The scientist/artists in NASA's Scientific Visualization Studio created this magnificent video to accompany a recent performance by the National Symphony Orchestra Pops of Claude Debussy's "Clair de Lune." From NASA:
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The visuals were composed like a nature documentary, with clean cuts and a mostly stationary virtual camera. The viewer follows the Sun throughout a lunar day, seeing sunrises and then sunsets over prominent features on the Moon. The sprawling ray system surrounding Copernicus crater, for example, is revealed beneath receding shadows at sunrise and later slips back into darkness as night encroaches...
The visualization uses a digital 3D model of the Moon built from Lunar Reconnaissance Orbiter global elevation maps and image mosaics. The lighting is derived from actual Sun angles during lunar days in 2018.
The Royal Museums Greenwich announced the shortlisted images from their Astronomy Photographer of the Year 2018 and the photos are absolutely breathtaking. They'll announce the winners in October. See more at: Insight Investment Astronomy Photographer of the Year 2018 shortlist gallery
Above: "RS34358_NGC 6726 and NGC 6727" by Mark Hanson, Warren Keller, Steve Mazlin, Rex Parker, Tommy Tse, David Plesko, Pete Proulx.
Below: "Aurorascape" by Mikkel Beiter; "Expedition to Infinity" by Jingpeng Liu
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Deep-sky photographer Rogelio Bernal Andreo did the calculations, then managed to catch footage of Starman and the Tesla Roadster that were launched via the Falcon Heavy rocket. Read the rest
Xiaohan Wang was driving near Keluke Lake in Qinghai Province in China, but stopped to snap this lovely image of airglow bands framing the Milky Way. Read the rest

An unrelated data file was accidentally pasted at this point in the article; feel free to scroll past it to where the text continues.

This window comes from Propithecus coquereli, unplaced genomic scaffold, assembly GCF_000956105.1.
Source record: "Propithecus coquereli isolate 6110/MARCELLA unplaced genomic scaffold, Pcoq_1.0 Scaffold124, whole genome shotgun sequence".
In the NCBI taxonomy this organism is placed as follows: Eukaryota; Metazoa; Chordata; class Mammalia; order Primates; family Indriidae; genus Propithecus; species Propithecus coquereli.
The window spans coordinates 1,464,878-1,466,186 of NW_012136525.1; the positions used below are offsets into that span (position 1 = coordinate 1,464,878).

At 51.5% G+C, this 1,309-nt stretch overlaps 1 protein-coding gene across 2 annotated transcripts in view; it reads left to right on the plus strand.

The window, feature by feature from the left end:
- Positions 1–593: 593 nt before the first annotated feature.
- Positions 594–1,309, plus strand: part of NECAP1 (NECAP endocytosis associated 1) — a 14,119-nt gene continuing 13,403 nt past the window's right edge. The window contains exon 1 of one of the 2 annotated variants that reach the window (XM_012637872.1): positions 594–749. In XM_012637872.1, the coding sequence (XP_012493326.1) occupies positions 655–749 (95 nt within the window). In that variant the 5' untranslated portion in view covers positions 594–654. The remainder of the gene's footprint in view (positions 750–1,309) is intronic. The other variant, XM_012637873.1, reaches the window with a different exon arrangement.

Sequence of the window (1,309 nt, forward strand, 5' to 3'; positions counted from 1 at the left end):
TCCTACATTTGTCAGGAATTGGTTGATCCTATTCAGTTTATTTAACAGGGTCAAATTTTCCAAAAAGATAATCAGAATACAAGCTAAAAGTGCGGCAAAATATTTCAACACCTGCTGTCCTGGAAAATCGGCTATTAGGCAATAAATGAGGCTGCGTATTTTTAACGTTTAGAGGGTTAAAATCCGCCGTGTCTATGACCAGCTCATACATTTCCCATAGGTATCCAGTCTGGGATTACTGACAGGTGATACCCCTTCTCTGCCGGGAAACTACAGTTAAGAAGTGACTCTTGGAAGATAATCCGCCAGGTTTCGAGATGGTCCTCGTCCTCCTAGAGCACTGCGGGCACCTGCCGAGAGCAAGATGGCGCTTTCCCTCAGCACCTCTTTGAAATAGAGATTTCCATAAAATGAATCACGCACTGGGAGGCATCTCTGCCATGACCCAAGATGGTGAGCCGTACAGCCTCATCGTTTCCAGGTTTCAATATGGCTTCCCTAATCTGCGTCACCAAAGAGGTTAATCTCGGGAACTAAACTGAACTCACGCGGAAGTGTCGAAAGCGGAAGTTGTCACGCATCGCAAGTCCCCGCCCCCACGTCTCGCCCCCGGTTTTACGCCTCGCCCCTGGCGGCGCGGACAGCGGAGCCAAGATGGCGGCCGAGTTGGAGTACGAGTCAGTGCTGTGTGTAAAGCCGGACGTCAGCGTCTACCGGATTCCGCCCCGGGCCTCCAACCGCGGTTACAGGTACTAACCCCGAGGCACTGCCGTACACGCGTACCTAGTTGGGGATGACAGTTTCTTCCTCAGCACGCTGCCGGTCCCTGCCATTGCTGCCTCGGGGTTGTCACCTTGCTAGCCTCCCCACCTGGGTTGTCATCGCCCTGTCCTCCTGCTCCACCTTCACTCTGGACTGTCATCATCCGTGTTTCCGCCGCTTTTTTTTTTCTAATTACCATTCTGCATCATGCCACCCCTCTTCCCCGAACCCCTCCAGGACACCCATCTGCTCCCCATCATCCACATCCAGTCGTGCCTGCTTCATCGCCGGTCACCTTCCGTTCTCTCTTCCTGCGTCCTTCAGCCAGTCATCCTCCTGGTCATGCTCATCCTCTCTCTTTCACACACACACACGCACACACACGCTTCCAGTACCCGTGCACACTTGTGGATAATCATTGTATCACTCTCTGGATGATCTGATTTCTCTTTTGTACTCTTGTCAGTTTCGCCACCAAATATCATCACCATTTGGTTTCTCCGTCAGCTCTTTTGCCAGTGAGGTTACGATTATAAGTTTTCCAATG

Filmmaker Adrien Mauduit collected his favorite timelapse shots of 2017 into a contemplative piece that is a lovely way to look back at 2017 and ahead to 2018. Read the rest
On Saturday, space photographer John Kraus, age 17, captured this magnificent image of the International Space Station transiting the full moon. He took the photo using a Nikon D500 and Nikkor 200-500mm lens on an equatorial mount used for astrophotography. This wasn't a lucky shot. It took John weeks of planning. From Kraus's article at Petapixel:
As the ISS orbits Earth at 17,500mph, or roughly five miles per second, the transit lasted just 0.90 seconds.
This transit was visible from a narrow path stretching from the middle of Florida to the east coast. I was stationed in a very specific location, as being just several tenths of a mile can throw off a planned transit photo.
Given that the transit occurred so quickly, and I was in such a specific location, it’s natural to ask how I calculated the information required to take this photo. Luckily, I didn’t have to, as there’s a website dedicated to finding out transit info.
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